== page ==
MMUF fellow Anna Malaika Tubbs, a doctoral student in sociology at Cambridge University who began her MMUF career as an undergraduate at Stanford University, recently published her first book, The Three Mothers: How the Mothers of Martin Luther King, Jr., Malcolm X, and James Baldwin Shaped a Nation. The book considers the little-studied figures of Alberta King, Louise Little, and Berdis Baldwin and the ways in which their beliefs, accomplishments and teachings shaped their sons, contributing to their massive impact as political actors and icons of Black history.
MMUF fellow Tongo Eisen-Martin, an alumnus of Columbia University's MMUF program, has been selected as the next poet laureate of the city of San Francisco. Tongo, who also earned a master's degree in African American studies from Columbia, is the author of Heaven is All Goodbyes, from the Pocket Poet Series published by City Lights Books, which won an American Book Award and the California Book Award for Poetry in 2018.
MMUF fellow Blythe George, the recent recipient of a PhD in sociology and social policy from Harvard University, was profiled in June by the Harvard Gazette. Dr. George, who was selected as a fellow at Dartmouth College, is the first member of northern California's Yurok tribe ever to earn a PhD from Harvard.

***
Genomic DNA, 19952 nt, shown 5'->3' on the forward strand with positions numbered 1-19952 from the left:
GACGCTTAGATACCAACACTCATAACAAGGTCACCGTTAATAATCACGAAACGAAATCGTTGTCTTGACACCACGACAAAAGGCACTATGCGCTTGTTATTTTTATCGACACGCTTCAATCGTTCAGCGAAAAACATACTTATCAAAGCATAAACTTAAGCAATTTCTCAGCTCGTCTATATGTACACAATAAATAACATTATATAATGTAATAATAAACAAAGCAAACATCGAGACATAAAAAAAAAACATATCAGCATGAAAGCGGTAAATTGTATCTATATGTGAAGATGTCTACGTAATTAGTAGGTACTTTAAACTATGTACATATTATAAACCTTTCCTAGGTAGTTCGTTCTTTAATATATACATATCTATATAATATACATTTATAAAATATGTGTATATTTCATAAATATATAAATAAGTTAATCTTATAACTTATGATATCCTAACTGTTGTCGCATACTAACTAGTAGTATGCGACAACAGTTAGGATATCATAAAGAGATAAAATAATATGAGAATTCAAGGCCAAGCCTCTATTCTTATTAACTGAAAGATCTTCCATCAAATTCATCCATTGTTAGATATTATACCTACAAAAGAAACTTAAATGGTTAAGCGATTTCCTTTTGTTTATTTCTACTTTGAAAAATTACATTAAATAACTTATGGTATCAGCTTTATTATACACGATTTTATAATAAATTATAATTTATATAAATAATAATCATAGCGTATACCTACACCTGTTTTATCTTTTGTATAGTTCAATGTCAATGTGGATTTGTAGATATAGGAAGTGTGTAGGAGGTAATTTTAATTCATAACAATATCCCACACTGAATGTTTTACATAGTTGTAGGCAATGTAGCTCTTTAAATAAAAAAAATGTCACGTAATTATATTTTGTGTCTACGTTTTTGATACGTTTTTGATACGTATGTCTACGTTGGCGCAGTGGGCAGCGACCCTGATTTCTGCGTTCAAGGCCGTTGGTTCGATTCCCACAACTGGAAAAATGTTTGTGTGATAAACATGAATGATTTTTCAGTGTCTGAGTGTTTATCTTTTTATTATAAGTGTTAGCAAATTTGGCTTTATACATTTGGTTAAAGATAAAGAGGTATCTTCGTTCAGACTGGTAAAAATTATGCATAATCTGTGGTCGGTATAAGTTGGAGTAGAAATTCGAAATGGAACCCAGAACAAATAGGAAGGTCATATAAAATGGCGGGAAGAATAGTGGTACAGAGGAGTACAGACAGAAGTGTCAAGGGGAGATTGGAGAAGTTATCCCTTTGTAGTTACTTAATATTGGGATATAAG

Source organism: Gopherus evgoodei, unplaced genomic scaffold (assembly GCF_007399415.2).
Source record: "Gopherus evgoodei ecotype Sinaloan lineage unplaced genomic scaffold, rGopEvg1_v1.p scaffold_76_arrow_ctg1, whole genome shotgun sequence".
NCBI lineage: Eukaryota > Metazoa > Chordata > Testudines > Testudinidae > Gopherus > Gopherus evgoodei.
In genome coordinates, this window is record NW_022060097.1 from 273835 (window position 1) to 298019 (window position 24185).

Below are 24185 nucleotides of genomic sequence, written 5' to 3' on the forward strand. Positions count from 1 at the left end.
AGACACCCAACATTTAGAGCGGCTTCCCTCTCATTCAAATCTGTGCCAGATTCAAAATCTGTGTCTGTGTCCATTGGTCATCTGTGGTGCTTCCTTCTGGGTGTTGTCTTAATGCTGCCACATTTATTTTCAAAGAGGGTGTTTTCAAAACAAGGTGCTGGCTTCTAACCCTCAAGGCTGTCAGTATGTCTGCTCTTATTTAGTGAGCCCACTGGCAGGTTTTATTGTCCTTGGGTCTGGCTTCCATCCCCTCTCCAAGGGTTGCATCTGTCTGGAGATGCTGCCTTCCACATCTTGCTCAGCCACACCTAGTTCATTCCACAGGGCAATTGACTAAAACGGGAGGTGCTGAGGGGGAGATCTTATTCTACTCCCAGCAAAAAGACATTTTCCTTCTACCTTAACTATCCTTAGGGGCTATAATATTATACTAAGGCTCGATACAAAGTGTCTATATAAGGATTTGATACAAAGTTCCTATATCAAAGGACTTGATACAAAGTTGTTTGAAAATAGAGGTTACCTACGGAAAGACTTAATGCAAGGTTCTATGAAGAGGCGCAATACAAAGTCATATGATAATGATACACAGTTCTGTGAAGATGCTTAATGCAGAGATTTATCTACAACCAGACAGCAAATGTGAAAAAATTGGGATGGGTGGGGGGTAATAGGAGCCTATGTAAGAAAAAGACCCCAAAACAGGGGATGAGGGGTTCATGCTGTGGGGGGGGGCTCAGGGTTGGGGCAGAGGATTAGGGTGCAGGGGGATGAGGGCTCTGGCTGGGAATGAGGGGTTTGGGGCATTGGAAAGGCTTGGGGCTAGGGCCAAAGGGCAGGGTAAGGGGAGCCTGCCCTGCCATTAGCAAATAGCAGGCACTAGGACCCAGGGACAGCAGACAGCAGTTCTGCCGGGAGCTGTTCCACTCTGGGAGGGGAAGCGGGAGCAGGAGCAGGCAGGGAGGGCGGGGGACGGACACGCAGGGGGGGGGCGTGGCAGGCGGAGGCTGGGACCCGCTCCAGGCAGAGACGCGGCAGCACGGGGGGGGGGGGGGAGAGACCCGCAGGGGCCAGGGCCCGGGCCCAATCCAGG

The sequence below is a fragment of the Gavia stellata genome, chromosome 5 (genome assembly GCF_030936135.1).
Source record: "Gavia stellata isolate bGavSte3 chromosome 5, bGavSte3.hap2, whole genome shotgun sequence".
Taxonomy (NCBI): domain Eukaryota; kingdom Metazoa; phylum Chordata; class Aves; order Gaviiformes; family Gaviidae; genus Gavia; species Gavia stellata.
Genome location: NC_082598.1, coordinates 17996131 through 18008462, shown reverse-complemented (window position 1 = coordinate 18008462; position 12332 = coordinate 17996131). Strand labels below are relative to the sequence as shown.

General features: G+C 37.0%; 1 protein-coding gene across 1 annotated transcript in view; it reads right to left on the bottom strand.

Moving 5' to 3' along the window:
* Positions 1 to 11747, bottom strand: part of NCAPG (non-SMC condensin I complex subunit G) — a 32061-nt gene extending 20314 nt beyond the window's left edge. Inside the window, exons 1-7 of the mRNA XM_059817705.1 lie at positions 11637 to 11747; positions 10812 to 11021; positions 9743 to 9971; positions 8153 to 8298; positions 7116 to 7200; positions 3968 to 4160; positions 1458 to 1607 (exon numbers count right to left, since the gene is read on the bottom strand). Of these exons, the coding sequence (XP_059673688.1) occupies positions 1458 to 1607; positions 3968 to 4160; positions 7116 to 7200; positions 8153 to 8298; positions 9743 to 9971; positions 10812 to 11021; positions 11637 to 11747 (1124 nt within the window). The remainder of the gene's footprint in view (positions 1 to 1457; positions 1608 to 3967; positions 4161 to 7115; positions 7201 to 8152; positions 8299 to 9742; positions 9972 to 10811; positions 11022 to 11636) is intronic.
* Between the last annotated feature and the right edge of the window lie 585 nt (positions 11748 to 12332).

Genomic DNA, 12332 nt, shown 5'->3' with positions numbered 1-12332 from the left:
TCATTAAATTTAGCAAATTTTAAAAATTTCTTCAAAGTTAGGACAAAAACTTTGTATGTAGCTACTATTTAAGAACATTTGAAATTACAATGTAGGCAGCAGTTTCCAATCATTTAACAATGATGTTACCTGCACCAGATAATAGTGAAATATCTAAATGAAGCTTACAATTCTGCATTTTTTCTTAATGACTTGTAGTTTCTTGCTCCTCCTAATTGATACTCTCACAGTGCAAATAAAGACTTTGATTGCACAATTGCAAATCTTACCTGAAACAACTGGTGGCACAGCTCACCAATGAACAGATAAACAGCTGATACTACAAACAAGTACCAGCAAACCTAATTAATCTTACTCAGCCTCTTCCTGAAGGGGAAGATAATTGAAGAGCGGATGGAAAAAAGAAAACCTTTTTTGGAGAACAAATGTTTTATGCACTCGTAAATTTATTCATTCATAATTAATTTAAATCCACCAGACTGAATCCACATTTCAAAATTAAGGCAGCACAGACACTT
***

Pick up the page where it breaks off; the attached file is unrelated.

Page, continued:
The California Institute of Technology website recently posted an article spotlighting the accomplishments and plans of five MMUF undergraduates from the Class of 2020. Caltech MMUF fellows may pursue undergraduate and graduate research in science, technology, engineering and mathematics with MMUF support under an exemption from the program's otherwise exclusive focus on the humanities and social sciences.
On May 15th, the New York Times featured an op-ed piece by MMUF PhD Brandi T. Summers, "What Black America Knows About Quarantine." Dr. Summers, an assistant professor of geography and global metropolitan studies at the University of California at Berkeley, discusses the February murder of black jogger Ahmaud Arbery, the overrepresentation of African Americans among workers newly deemed "essential" and among deaths from COVID-19, and the predominantly white protests against stay-at-home orders in several U.S. states.